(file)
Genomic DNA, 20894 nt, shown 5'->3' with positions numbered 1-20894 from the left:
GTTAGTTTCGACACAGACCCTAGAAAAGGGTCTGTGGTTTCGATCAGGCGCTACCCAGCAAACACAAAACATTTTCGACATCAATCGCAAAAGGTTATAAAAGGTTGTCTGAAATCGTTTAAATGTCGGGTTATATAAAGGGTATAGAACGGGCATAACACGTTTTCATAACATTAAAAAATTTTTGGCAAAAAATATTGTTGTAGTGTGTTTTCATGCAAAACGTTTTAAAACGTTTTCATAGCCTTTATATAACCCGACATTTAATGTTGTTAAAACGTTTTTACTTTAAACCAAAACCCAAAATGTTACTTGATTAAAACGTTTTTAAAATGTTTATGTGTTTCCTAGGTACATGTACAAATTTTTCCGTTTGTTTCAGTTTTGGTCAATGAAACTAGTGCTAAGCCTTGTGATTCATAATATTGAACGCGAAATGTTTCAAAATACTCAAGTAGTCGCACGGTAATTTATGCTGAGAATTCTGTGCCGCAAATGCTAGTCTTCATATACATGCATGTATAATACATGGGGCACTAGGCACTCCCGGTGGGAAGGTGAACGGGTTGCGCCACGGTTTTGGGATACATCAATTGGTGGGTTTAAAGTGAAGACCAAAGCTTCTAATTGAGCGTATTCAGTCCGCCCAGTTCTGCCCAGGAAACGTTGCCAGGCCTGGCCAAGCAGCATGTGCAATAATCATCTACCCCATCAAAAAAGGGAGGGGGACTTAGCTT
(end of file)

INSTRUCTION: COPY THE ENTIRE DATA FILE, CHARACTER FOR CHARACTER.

Genomic DNA, 20894 nt, shown 5'->3' with positions numbered 1-20894 from the left:
GTTAGTTTCGACACAGACCCTAGAAAAGGGTCTGTGGTTTCGATCAGGCGCTACCCAGCAAACACAAAACATTTTCGACATCAATCGCAAAAGGTTATAAAAGGTTGTCTGAAATCGTTTAAATGTCGGGTTATATAAAGGGTATAGAACGGGCATAACACGTTTTCATAACATTAAAAAATTTTTGGCAAAAAATATTGTTGTAGTGTGTTTTCATGCAAAACGTTTTAAAACGTTTTCATAGCCTTTATATAACCCGACATTTAATGTTGTTAAAACGTTTTTACTTTAAACCAAAACCCAAAATGTTACTTGATTAAAACGTTTTTAAAATGTTTATGTGTTTCCTAGGTACATGTACAAATTTTTCCGTTTGTTTCAGTTTTGGTCAATGAAACTAGTGCTAAGCCTTGTGATTCATAATATTGAACGCGAAATGTTTCAAAATACTCAAGTAGTCGCACGGTAATTTATGCTGAGAATTCTGTGCCGCAAATGCTAGTCTTCATATACATGCATGTATAATACATGGGGCACTAGGCACTCCCGGTGGGAAGGTGAACGGGTTGCGCCACGGTTTTGGGATACATCAATTGGTGGGTTTAAAGTGAAGACCAAAGCTTCTAATTGAGCGTATTCAGTCCGCCCAGTTCTGCCCAGGAAACGTTGCCAGGCCTGGCCAAGCAGCATGTGCAATAATCATCTACCCCATCAAAAAAGGGAGGGGGACTTAGCTT